LSAT-India was introduced in 2009 and currently, after a span of 6 years more than 60 colleges are participating in the exam. In a chat with Careers360, LSAC President Daniel O. Bernstine talks about the LSAT-India framework and the exam's two way benefit for students as well as colleges accepting LSAT-India scores and what makes LSAT-India different from other law entrance exams.

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The LSAC President also shares his view on the growing acceptance of LSAT-India scores across Indian Law Institutions and the reasons for the same.

 

Excerpts of Interview

Careers360: LSAT-India 2015 Applications will end on May 1. How many applications have been registered till March?
Daniel O. Bernstine: As per the latest data till date, over 3500 candidates have registered themselves for LSAT-India 2015.

Careers360: What was the number of applicants last year? How has been trend in last 2-3 years?
Daniel O. Bernstine: In 2014, 4000 candidates have registered for the Law School Admission Test. The growth in numbers has been significant. While we started with 750 LSAT-India 2010 Applications, it has grown almost five times.

Careers360: NLUs conduct CLAT in India. How LSAT-India is different from CLAT or AILET?
Daniel O. Bernstine: There is just one similarity between LSAT-India and CLAT and AILET. The similarity is all of these are the law exams for admissions to the five-year integrated law programmes in the law schools/institutions of India. Besides this single similarity what I visualize is only the differences. LSAT-India exam is designed differently from other law entrances in India as it has a neutral background.

Careers360: What do you mean by neutral background?
Daniel O. Bernstine: LSAT-India is the law entrance exam which has holistic exam content, which means the exam tests logical and analytical abilities as well as reading comprehension, which LSAC assumes to be the essential skills and qualities needed to become a successful lawyer. Unlike any other law entrance exams, LSAT does not test prior legal knowledge, mathematical knowledge, grammar or current affairs.

Careers360: Why do you think testing of current affairs, prior legal knowledge, mathematical knowledge is not required?
Daniel O. Bernstine: As we say ‘Neutral background’, a candidate from a Political Science must be having good logical skills, analytical skills, reading comprehension skills but in the same time he might lack mathematical knowledge. Same is the case with a science candidate; he would be having good mathematical skills but lag in current affairs portion. How can we expect a law aspirant who is yet to pursue legal education need to have prior legal knowledge?

Careers360: As you know GMAC has acquired NMAT and entered the big Indian education market. Are there any similar plans of yours?
Daniel O. Bernstine: No, we don’t have any such plans in the near future.

Careers360: Then what is your strategy to expand in India?
Daniel O. Bernstine: Our strategy to expand in India is a simple one. We will be inviting more and more law schools/institutions to accept LSAT-India scores.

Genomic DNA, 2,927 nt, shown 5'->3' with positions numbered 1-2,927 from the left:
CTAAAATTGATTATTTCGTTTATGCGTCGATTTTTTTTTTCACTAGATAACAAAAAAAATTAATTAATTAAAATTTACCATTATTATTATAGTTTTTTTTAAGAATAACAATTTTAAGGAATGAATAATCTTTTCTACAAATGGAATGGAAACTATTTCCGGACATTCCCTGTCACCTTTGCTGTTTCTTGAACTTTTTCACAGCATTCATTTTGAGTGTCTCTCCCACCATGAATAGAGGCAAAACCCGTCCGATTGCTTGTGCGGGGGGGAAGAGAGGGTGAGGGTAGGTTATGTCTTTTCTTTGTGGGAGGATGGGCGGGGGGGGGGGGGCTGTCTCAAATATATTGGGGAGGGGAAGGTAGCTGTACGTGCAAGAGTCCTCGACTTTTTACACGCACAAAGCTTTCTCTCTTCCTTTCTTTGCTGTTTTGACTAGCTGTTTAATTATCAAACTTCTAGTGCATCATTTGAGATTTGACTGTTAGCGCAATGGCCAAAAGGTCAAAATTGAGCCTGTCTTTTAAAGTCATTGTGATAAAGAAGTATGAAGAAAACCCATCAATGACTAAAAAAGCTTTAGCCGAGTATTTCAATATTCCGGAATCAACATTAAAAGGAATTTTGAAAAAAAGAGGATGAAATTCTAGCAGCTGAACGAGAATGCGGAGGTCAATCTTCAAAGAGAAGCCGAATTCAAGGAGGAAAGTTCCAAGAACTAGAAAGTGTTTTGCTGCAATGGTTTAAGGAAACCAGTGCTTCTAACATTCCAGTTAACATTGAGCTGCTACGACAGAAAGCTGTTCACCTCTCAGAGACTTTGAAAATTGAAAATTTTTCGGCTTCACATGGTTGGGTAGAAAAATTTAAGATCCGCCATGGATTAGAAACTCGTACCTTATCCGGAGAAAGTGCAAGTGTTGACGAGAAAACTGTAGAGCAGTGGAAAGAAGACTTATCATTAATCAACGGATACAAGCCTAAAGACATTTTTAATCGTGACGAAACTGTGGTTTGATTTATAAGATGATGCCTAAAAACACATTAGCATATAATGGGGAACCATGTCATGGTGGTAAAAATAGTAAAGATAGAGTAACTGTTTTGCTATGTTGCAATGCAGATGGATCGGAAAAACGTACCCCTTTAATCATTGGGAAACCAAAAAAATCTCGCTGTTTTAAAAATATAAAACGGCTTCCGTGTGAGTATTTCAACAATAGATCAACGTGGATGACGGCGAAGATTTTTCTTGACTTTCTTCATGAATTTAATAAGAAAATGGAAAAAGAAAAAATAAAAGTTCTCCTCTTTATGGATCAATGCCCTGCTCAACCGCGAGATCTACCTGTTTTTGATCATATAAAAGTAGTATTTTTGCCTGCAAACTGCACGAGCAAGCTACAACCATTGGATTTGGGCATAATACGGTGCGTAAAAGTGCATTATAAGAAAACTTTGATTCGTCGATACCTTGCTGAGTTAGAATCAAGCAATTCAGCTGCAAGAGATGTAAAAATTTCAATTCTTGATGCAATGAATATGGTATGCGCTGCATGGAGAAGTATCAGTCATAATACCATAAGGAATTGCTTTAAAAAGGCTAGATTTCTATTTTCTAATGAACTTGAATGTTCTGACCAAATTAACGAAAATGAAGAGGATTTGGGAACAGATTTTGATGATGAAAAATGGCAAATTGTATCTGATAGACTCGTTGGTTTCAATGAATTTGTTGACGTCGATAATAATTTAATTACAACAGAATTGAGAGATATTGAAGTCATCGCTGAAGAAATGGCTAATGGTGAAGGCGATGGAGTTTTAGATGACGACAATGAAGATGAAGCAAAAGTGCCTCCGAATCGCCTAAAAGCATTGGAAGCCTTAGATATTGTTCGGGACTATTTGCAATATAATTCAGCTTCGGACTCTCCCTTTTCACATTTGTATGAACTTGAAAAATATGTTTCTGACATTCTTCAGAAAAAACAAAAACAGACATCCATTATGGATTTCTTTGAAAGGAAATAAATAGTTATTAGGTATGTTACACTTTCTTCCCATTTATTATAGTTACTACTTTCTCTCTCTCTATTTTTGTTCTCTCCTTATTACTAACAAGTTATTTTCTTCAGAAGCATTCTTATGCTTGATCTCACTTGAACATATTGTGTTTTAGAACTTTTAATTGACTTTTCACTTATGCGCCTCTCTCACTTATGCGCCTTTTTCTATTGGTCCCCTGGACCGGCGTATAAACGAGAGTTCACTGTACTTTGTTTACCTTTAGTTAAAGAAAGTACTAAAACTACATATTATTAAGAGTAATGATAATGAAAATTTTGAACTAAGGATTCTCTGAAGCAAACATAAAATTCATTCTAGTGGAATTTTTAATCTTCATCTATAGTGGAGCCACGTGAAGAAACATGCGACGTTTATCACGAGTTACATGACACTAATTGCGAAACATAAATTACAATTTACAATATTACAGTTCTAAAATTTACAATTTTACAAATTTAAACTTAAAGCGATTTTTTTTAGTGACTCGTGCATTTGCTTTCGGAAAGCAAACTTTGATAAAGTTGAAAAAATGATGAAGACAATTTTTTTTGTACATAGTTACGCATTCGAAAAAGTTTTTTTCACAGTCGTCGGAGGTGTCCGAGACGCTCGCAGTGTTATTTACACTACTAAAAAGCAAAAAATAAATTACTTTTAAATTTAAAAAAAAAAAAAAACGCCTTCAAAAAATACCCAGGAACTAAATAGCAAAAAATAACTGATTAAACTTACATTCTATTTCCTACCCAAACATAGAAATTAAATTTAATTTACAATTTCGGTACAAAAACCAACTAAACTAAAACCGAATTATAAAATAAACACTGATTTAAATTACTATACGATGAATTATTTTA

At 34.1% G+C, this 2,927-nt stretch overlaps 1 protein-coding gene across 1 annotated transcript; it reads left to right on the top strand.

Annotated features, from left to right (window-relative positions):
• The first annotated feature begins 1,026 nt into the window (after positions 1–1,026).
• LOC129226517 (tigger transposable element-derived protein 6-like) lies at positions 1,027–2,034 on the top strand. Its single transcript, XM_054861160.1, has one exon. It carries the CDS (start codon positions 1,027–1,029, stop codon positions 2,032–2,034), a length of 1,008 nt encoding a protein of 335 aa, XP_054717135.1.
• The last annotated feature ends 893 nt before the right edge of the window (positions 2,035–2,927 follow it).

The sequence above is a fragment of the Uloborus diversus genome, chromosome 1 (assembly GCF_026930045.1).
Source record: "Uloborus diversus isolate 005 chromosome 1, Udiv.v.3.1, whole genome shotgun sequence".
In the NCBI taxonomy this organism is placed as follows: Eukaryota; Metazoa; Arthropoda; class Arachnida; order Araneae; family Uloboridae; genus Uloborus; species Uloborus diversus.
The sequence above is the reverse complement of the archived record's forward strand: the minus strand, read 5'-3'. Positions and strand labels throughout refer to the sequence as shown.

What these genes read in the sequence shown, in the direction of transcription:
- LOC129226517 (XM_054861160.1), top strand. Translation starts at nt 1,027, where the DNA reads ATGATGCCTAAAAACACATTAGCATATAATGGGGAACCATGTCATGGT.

Careers360: Why would a candidate appear in LSAT-India if he has other law exams too?
Daniel O. Bernstine: LSAT-India is a test designed for every candidate irrespective of his academic background.This makes every candidate succeed as long as they have the necessary aptitudes. Moreover, by appearing in LSAT-India, the candidate has 61 law schools to pursue his/her legal education. Therefore, one does not have to depend on luck for getting selected in premier law institutions of India, if appearing in LSAT-India.

Careers360: What advantages Indian law institutions have while associating with LSAC?
Daniel O. Bernstine: There are distinct advantages for colleges associating with LSAC and accepting LSAT-India scores. LSAC (LSAT-India) provides a database of candidates appearing in LSAT-India to the associated law schools. They also receive the LSAT-India result and merit/rank list. Overall, this entire database of candidates costs nothing to the law schools. Indeed, the law schools/ institutions need not invest anything for all these. In addition to this, the colleges do not need to analyze the critical reasoning, analytical reasoning and reading skills of candidates, independently. Moreover, the associated colleges are receiving recognition beyond their region as candidates all over India are appearing for LSAT-India.

Careers360: How do you see Indian legal education in comparison to that of global standards?
Daniel O. Bernstine: I visualize the Indian legal education at equal stature that of global standards. In India, we have more qualified and talented law professors educating the law aspirants. In India, the five-year integrated law programmes are emerging as an advantage for those aspirants who want to pursue a career in law soon after their high schooling.
We have so many good law colleges too. I feel happy to share that many of these good law schools are part of LSAT-India Associated Colleges.

Careers360: How do you visualize the career prospect of a law graduate in India?